edit - also didn't you forget to take into account the Hi-Z buffer bandwidth for per triangle depth culling?
Yes I did. I don't know the exact memory footprint, but 33.33% overhead (like in mipmapping) sounds like a reasonable estimate.
How did you get the 309MB per frame figure? When I did it I'm getting completely different numbers.
edit - specifically the 305MB number.
Thanks for pointing it out.
1.000.000 * 32 bytes = 30.51MB... dammit I added a 0 and considered 10 million vertices.
The 305MB came from 10 million vertices, not 1 million.
For 10 million vertices it's 35MB of index data, not 3.5MB. But for 1 million vertices, it's 30.51 MB, not 305.5MB
It only makes it easier to prove. Like I said, at 1920x1080 there shouldn't be much more than 2 million vertices (since there would be one vertex per pixel). Maybe 3 million? Profiling would be needed
So if you provide a massive amount of input vertices (such as 10 million vertices), the culler will end up discarding a lot of vertices.
Posted by Matias Goldberg on 27 March 2016 - 02:39 PM
Yes, but no:
So can you use a fence to test for the actual status of a BufferSubData call uploading to server? And that works (...) without issuing a draw call against that buffer?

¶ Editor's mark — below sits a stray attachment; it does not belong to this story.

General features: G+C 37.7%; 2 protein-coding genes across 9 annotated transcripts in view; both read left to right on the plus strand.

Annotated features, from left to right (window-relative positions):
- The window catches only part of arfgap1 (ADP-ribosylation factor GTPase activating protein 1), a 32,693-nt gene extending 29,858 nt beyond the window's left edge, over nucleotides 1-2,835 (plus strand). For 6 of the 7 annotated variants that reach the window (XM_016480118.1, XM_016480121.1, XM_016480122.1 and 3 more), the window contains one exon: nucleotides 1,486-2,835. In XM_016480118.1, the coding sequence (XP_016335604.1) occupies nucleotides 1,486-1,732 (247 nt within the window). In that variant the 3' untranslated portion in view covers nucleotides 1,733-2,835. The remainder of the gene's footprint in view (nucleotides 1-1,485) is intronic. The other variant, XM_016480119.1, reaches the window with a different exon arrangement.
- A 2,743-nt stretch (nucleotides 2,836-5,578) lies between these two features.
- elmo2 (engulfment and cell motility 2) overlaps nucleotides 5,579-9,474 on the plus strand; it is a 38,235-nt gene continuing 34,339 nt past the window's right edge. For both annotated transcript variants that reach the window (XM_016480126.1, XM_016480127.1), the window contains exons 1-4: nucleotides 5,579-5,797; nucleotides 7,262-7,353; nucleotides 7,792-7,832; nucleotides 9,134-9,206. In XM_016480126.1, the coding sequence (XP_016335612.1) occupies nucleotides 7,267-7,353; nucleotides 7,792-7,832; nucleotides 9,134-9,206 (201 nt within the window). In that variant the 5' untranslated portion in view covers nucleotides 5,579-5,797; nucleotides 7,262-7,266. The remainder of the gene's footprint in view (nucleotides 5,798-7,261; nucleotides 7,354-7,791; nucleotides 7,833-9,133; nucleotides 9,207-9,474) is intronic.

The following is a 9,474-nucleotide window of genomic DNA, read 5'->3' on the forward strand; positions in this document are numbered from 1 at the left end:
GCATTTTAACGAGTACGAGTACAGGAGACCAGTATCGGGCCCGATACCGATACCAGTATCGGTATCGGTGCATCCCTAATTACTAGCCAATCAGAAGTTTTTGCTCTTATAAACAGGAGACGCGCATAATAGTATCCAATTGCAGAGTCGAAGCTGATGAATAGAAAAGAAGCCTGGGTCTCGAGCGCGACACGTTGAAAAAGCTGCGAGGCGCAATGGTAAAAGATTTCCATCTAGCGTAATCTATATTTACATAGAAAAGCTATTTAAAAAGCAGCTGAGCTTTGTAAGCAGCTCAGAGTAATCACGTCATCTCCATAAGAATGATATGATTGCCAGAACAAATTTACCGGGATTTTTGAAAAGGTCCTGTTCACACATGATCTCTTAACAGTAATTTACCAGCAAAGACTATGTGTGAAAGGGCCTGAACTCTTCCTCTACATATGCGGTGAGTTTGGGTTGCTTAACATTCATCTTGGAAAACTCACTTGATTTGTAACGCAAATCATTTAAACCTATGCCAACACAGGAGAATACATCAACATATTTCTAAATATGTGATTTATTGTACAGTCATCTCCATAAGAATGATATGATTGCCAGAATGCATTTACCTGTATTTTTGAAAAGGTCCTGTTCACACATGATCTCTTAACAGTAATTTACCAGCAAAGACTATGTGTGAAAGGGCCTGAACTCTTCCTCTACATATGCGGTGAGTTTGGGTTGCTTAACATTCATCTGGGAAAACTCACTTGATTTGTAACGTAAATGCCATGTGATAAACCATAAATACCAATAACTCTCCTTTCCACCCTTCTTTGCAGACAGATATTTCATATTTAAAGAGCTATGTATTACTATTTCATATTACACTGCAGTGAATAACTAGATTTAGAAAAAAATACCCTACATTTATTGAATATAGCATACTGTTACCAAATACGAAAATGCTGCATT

1. In one hand, you can reliable test that the copy has ended by calling glClientWaitSync with GL_SYNC_FLUSH_COMMANDS_BIT set. No need to issue a draw call. An implementation that doesn't behave this way could cause hazards or deadlocks and would be therefore considered broken. However...
2. On the other hand, flushing is something you should avoid unless you're prepared to stall. So we normally query these kind of things without the flush bit set. Some platforms may have already began and eventually finish the copy by the time we query for 2nd or 3rd time (since the 1st time we decided to do something else. Like audio processing). While other platforms/drivers may wait forever to even start the upload because it's waiting for you to issue that glDraw call and decide uploading the buffer will be worth it. Thus the query will always return 'not done yet' until something relevant happens.